It probably isn't. After all, the lamentable 'Clash of the Titans' remake, and 'Percy Jackson and the Lightning Thief' pretty much ruled that they're the same thing.
On the other hand, I suppose from a Christian point of view, 'Dis' being a 'false god', His name is as much a name for Satan as that of Mars, or Neptune, or Venus...
I accept that generally I'm not sharp enough to notice every possible place I could put or use data that could result in someone else getting hold of it. Since most of modern life revolves around electronic things happening that I really don't understand, I wouldn't have the first clue how to go about fully protecting my information.
I can and do take reasonable steps, such as making sure I don't keep my PIN next to my debit card. I shred (cross-cut, of course) confidential papers before throwing them out. I use different passwords for every site I visit. I enter my real details on websites only when I'm absolutely sure the firm needs them, when it's a company I trust (for a given, corporate value of 'trust'), and when my browser tells me it's an encrypted connection. I have no idea whether it *is*, in fact, an encrypted connection, and I'll bet the vast majority of people don't either.
As far as I can tell, there are two absolute approaches to this problem. You either accept what the first commenter said: privacy is dead. That means that you accept that your entire life is now public property, and conduct yourself accordingly. Or, you reject that, and you give up technology. Good luck doing that in this society.
Those are the absolutes. Most people, I honestly believe, will go down the middle. They'll be vaguely aware of the need for privacy - though they may well misjudge what's 'sensitive' and fight tooth and nail to try to prevent anyone finding out that, say, there's a house at their address. They'll likely take those basic precautions, like I do, but ultimately have no idea whether they're really protecting themselves or not.
"...given his previously expressed views."
Your link went to a tweet about Android 4.2 not including December in its calendar. What's the 'view' you're referring to?
"Always good to have a section of society to feel superior t , isn't it."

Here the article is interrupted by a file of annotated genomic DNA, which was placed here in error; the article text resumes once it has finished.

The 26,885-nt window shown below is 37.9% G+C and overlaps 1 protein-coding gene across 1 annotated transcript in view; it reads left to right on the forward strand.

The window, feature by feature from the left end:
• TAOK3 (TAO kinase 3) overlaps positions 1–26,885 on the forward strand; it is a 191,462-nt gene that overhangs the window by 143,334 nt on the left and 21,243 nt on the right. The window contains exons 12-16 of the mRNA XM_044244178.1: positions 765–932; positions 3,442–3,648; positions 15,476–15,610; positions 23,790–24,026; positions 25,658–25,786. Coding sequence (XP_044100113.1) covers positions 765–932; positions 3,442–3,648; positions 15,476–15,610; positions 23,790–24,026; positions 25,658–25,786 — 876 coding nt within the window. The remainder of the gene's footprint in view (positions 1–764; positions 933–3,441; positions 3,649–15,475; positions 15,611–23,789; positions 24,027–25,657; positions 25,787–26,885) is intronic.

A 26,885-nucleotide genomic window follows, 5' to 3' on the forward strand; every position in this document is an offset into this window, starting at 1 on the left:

Sorry, but I'm afraid even cutting sarcasm isn't going to eliminate that particular human tendency.
Besides, I tend to be more concerned by the people - like your good self - who object to the use of the word 'chav' on the basis that we shouldn't be looking down on "a section of society".
If we were talking about ethnicity, or age, or disability, or sex, or sexual orientation, or gender identity, or any of those other characteristics over which people have no personal control, then I'd be right there with you on the moral high ground.
But we're not talking about those things. Being a 'chav' is about behaviour and attitude. I know people make a big thing about 'chavs' wearing hoodies or big hoop earrings, or whatever - defining them by appearance, albeit a chosen appearance - but what it's really about is behaviours and attitudes. 'Chav' generally indicates someone who - in whatever way - rejects the standards of the society they live in but still expects to be supported by it. Someone who demands respect but is generally unwilling to extend it to anyone else.
So when someone comes along and suggests that we should refrain from being judgemental about 'chavs' because we're victimising "a section of society", what they're implying is that a) these people should not be *expected* to behave in a socially responsible way; because b) these people couldn't behave in a socially responsible way even if they wanted to.
There's a parallel assertion that people who criticise 'chavs' are criticising 'the poor' or 'the disadvantaged'. This similarly implies that poorer people can't be socially responsible in their behaviours, and therefore shouldn't be expected to be.
All in all, I think those implications are pretty worrying in themselves. For myself, I believe that almost everyone is capable of conducting themselves in a socially responsible way, so I expect them to do just that - even if it only goes as far as basic politeness, the rejection of violence, and not trying to nick other people's stuff. If people refuse to adhere to those standards, if they reject the need to respect other people, their property and the society they're a part of, then I have no qualms about calling them out on it. (I might not call them 'chav', myself, because it's a tired-out word, but the principle holds.)
By gods. Can we have an icon for "I'm going to talk like a complete pompous arse for far too long", please?
"Are their not already enough illiterate people without adding crap like this."
Yes, 'their' are.
Also, that looked like a question to me. Isn't it missing something at the end there?
"I'll keep going."
I've absolutely no doubt you will. Richard Hoagland does. He continues to push his own Mars-related conspiracy theories despite the disproof of his central piece of 'evidence' - the so-called 'Face on Mars'. He's managed in the meantime to muddy so much water, and throw out so many claims in so many different directions, that he now has plenty of fodder to go at for the foreseeable future even without the 'Face'.